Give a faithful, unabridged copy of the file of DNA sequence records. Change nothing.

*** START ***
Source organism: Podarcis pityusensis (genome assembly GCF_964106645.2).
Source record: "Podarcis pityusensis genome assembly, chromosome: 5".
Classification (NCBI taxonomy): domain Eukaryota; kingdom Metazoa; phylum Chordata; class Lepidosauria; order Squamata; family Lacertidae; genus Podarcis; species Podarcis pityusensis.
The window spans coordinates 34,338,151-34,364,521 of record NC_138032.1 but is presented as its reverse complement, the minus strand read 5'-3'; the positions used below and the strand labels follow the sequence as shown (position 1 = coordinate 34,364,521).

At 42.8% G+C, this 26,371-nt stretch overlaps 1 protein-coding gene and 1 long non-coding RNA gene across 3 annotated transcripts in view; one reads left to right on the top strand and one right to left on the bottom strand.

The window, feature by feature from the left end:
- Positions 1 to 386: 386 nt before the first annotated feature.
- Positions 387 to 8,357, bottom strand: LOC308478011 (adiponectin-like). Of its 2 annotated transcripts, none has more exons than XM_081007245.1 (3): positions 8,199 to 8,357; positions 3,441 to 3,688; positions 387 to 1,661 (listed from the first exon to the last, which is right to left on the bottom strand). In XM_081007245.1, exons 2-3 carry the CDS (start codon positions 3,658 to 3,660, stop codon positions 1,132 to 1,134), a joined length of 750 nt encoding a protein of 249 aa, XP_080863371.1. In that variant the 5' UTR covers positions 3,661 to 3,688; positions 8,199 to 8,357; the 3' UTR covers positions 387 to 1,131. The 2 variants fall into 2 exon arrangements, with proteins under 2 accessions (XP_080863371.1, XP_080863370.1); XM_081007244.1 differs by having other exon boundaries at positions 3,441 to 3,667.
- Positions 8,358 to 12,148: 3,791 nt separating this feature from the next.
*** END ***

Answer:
Source organism: Podarcis pityusensis (genome assembly GCF_964106645.2).
Source record: "Podarcis pityusensis genome assembly, chromosome: 5".
Classification (NCBI taxonomy): domain Eukaryota; kingdom Metazoa; phylum Chordata; class Lepidosauria; order Squamata; family Lacertidae; genus Podarcis; species Podarcis pityusensis.
The window spans coordinates 34,338,151-34,364,521 of record NC_138032.1 but is presented as its reverse complement, the minus strand read 5'-3'; the positions used below and the strand labels follow the sequence as shown (position 1 = coordinate 34,364,521).

At 42.8% G+C, this 26,371-nt stretch overlaps 1 protein-coding gene and 1 long non-coding RNA gene across 3 annotated transcripts in view; one reads left to right on the top strand and one right to left on the bottom strand.

The window, feature by feature from the left end:
- Positions 1 to 386: 386 nt before the first annotated feature.
- Positions 387 to 8,357, bottom strand: LOC308478011 (adiponectin-like). Of its 2 annotated transcripts, none has more exons than XM_081007245.1 (3): positions 8,199 to 8,357; positions 3,441 to 3,688; positions 387 to 1,661 (listed from the first exon to the last, which is right to left on the bottom strand). In XM_081007245.1, exons 2-3 carry the CDS (start codon positions 3,658 to 3,660, stop codon positions 1,132 to 1,134), a joined length of 750 nt encoding a protein of 249 aa, XP_080863371.1. In that variant the 5' UTR covers positions 3,661 to 3,688; positions 8,199 to 8,357; the 3' UTR covers positions 387 to 1,131. The 2 variants fall into 2 exon arrangements, with proteins under 2 accessions (XP_080863371.1, XP_080863370.1); XM_081007244.1 differs by having other exon boundaries at positions 3,441 to 3,667.
- Positions 8,358 to 12,148: 3,791 nt separating this feature from the next.